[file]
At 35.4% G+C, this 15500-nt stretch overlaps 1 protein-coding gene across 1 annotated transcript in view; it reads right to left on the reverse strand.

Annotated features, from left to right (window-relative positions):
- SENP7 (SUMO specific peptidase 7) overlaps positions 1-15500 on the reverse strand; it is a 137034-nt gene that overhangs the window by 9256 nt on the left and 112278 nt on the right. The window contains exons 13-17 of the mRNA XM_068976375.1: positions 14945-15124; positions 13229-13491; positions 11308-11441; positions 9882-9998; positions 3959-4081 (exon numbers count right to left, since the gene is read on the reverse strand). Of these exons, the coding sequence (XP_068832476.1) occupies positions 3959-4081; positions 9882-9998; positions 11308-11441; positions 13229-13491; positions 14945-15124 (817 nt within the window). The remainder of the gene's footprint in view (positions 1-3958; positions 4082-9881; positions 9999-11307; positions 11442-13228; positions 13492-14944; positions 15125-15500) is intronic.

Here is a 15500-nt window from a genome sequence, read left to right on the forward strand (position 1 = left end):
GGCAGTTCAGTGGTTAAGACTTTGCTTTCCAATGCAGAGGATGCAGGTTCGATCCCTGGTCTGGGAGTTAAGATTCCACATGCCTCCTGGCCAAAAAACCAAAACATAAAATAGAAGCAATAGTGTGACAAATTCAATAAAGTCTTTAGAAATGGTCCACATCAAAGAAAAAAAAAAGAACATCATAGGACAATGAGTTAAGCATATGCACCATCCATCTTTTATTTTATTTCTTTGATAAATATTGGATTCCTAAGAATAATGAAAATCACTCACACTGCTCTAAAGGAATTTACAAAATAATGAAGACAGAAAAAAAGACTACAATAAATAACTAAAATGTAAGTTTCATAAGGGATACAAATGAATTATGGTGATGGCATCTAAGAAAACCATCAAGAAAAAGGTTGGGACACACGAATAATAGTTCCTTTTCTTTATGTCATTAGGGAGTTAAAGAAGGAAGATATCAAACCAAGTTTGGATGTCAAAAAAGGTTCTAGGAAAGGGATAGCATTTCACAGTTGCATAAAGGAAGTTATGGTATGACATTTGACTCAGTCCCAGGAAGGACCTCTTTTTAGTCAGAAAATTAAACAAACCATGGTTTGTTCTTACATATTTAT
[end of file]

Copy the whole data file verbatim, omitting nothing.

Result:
At 35.4% G+C, this 15500-nt stretch overlaps 1 protein-coding gene across 1 annotated transcript in view; it reads right to left on the reverse strand.

Annotated features, from left to right (window-relative positions):
- SENP7 (SUMO specific peptidase 7) overlaps positions 1-15500 on the reverse strand; it is a 137034-nt gene that overhangs the window by 9256 nt on the left and 112278 nt on the right. The window contains exons 13-17 of the mRNA XM_068976375.1: positions 14945-15124; positions 13229-13491; positions 11308-11441; positions 9882-9998; positions 3959-4081 (exon numbers count right to left, since the gene is read on the reverse strand). Of these exons, the coding sequence (XP_068832476.1) occupies positions 3959-4081; positions 9882-9998; positions 11308-11441; positions 13229-13491; positions 14945-15124 (817 nt within the window). The remainder of the gene's footprint in view (positions 1-3958; positions 4082-9881; positions 9999-11307; positions 11442-13228; positions 13492-14944; positions 15125-15500) is intronic.

Here is a 15500-nt window from a genome sequence, read left to right on the forward strand (position 1 = left end):
GGCAGTTCAGTGGTTAAGACTTTGCTTTCCAATGCAGAGGATGCAGGTTCGATCCCTGGTCTGGGAGTTAAGATTCCACATGCCTCCTGGCCAAAAAACCAAAACATAAAATAGAAGCAATAGTGTGACAAATTCAATAAAGTCTTTAGAAATGGTCCACATCAAAGAAAAAAAAAAGAACATCATAGGACAATGAGTTAAGCATATGCACCATCCATCTTTTATTTTATTTCTTTGATAAATATTGGATTCCTAAGAATAATGAAAATCACTCACACTGCTCTAAAGGAATTTACAAAATAATGAAGACAGAAAAAAAGACTACAATAAATAACTAAAATGTAAGTTTCATAAGGGATACAAATGAATTATGGTGATGGCATCTAAGAAAACCATCAAGAAAAAGGTTGGGACACACGAATAATAGTTCCTTTTCTTTATGTCATTAGGGAGTTAAAGAAGGAAGATATCAAACCAAGTTTGGATGTCAAAAAAGGTTCTAGGAAAGGGATAGCATTTCACAGTTGCATAAAGGAAGTTATGGTATGACATTTGACTCAGTCCCAGGAAGGACCTCTTTTTAGTCAGAAAATTAAACAAACCATGGTTTGTTCTTACATATTTAT